The Source of Oakland’s Water Supply.
A very interesting story is told by The Oakland (Cal.) Times about the source of the new water supply for that city. Here is part of the story : Mr. Boardman had long held to the idea that there was a subterranean flow of water from the Sierra Nevada through the Coast Range. According to his theory the Contra Costa hills had sometime or other been lifted up by a volcanic upheaval, which had also thrown up and disturbed the subterranean channel. By striking this channel Mr. Boardman was confident that an abundant supply of water fresh from the Sierra Nevada snowfields could be tapned.
Noting signs of volcanic action around Moraga Peak, Mr. Boardman hit upon that place. His theory was borne out by the presence of numerous small springs gushing out at intervals as the mountain is approached.
Two tunnels were run into Moraga Peak, about a quarter of a mile apart. One is known as the Boardman tunnel and the other as the Gi’es tunnel. Several other tunnels were run in, where surface springs indicated the presence of water in considerable quantities. When 210 feet in the Boardman tunnel a regular beach formation was struck, with shells, sand, pebbles and other indications of a stream or lake.
When this formation was struck an immense body of water gushed forth, which drove the men out of the tunnel and compelled for a time a cessation of work. For some days the flow averaged 1,000,000 gallons every twenty-four hours, but this was largely due to drainage of the crevices above the level of the tunnel. Finally the flow settled down to normal proportions. since which time it has averaged 250,000 gallons a day. Close observation shows that this is the minimum supply from this source. Mr. Boardman held the opinion that by running farther in, so as to strike the other declivity of the upheaval, a still larger supply could be obtained. The tunnel was pushed in to a distance of 316 feet, but as a still larger supply was struck in the Giles tunnel, work in this direction was suspended as being unnecessary for the present.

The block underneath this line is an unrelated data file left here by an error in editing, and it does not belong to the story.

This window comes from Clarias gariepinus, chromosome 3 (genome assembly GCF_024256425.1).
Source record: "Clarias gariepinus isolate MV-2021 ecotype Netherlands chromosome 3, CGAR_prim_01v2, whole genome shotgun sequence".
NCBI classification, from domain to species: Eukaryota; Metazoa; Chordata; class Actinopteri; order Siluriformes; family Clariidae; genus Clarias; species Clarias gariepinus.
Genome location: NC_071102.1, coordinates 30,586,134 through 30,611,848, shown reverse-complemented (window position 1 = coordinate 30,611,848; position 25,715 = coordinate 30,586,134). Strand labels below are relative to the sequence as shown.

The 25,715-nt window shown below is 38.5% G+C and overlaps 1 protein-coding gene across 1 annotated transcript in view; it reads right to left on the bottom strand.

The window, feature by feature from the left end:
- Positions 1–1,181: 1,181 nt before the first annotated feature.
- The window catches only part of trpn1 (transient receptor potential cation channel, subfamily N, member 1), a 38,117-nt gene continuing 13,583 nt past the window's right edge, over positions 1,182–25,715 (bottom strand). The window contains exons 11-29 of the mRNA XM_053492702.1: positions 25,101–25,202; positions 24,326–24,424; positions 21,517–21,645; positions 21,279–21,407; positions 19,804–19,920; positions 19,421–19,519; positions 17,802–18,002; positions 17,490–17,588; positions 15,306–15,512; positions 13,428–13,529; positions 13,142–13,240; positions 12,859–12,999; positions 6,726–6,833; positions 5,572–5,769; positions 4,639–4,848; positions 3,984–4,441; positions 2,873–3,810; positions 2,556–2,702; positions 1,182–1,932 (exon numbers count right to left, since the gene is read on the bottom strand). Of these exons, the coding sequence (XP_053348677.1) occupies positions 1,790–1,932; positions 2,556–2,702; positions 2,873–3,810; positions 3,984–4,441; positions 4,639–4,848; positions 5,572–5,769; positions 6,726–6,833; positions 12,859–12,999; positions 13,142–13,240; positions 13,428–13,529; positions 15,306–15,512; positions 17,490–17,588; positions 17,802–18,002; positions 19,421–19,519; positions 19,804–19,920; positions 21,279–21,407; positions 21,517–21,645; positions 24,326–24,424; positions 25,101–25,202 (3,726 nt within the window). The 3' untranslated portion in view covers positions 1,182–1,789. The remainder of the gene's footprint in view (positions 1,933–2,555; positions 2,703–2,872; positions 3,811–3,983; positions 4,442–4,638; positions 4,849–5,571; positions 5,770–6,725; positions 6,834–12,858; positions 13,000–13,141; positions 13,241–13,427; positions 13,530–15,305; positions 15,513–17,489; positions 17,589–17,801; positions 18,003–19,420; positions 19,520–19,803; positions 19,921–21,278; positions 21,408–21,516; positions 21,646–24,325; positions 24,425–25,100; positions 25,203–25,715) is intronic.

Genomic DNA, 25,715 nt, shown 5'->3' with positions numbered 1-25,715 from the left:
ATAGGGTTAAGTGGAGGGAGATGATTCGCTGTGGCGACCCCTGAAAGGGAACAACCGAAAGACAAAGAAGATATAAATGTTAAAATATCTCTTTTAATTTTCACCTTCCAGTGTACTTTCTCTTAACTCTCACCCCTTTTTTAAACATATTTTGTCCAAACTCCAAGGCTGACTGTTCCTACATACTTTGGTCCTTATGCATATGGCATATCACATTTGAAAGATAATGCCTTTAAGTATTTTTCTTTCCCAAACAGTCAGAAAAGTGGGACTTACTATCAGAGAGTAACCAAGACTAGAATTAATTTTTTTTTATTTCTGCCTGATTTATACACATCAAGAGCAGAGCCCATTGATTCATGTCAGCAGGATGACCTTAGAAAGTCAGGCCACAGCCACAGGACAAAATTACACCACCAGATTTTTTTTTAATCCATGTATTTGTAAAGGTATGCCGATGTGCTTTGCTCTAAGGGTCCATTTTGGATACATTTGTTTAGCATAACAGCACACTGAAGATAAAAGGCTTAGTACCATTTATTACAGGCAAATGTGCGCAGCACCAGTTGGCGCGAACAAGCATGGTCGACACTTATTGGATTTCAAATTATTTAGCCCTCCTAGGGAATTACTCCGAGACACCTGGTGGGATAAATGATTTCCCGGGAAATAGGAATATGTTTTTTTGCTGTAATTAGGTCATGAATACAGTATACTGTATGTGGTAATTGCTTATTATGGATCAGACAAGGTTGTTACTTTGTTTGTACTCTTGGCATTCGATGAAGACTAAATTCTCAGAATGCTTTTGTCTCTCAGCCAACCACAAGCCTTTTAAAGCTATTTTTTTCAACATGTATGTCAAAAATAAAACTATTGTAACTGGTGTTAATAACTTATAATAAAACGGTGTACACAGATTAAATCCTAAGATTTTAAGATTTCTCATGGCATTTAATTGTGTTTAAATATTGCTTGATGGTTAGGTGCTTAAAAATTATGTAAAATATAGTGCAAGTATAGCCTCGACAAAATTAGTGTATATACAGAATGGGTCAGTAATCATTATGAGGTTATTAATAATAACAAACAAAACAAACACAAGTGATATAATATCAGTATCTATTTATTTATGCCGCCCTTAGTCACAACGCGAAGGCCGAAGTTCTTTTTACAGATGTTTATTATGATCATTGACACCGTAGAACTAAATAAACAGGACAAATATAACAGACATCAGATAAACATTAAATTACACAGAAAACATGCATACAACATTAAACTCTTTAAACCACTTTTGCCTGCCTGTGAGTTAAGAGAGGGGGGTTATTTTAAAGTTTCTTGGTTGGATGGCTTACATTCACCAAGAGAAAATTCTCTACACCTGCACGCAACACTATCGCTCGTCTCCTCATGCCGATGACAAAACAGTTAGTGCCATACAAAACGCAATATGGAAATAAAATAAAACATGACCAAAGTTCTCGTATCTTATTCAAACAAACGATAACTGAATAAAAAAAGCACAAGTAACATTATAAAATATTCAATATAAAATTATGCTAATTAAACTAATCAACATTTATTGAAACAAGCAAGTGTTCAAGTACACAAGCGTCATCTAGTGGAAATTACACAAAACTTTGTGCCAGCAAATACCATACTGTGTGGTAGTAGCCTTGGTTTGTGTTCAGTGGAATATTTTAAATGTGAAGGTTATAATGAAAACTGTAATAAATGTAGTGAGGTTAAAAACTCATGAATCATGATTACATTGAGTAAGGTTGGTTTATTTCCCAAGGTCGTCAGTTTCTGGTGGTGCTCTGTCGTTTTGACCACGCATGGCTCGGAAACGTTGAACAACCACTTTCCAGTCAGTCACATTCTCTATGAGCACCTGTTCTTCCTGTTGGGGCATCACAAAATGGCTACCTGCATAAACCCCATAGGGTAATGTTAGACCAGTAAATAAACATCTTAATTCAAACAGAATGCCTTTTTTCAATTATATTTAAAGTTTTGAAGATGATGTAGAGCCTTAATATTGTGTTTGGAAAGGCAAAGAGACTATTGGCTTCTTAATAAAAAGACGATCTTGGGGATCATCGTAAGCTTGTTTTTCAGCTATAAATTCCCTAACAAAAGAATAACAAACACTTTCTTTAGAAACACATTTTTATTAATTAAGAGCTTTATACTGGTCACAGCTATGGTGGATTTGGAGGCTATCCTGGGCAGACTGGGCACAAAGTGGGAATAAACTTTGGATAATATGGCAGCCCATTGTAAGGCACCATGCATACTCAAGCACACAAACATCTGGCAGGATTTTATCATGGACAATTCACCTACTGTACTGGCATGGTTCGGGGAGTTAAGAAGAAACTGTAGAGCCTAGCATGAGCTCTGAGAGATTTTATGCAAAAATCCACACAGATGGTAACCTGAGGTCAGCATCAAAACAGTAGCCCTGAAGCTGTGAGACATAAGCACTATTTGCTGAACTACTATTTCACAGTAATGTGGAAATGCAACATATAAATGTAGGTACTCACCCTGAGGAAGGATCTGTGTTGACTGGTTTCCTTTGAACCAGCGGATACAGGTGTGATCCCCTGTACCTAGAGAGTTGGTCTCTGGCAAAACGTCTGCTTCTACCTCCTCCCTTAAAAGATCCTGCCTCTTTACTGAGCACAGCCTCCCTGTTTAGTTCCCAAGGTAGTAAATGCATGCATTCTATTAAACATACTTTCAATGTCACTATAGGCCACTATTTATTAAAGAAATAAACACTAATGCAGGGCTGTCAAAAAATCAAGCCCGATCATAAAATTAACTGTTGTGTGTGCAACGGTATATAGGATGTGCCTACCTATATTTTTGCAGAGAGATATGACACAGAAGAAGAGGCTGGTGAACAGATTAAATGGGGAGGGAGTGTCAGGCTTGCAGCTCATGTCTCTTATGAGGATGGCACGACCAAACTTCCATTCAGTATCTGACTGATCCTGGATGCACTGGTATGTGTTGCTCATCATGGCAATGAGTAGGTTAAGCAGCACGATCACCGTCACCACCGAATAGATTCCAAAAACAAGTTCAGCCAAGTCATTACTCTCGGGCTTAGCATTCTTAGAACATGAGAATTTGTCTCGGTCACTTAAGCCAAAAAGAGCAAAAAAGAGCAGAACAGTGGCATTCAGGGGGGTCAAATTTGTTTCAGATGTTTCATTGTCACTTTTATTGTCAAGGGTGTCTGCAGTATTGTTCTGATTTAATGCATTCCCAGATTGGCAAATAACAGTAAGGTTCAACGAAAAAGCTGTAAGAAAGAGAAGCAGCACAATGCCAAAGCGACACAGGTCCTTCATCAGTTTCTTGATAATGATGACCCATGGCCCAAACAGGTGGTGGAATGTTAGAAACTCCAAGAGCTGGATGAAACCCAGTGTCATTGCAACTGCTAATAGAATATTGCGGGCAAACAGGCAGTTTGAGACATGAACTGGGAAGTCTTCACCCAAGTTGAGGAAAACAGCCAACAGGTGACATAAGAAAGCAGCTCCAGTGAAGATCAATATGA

In the Giles tunnel, at a distance of 268 feet from the surface, a great bed of volcanic ashes was struck, and simultaneously came a huge stream of water pouring forth. This finally settled down to a steady flow of 300 000 gallons every twentyfour hours, which is the minimum supply from this source. The two tunnels afford a steady supply of from 550,000 to 600,000 gallons each twenty-four hours.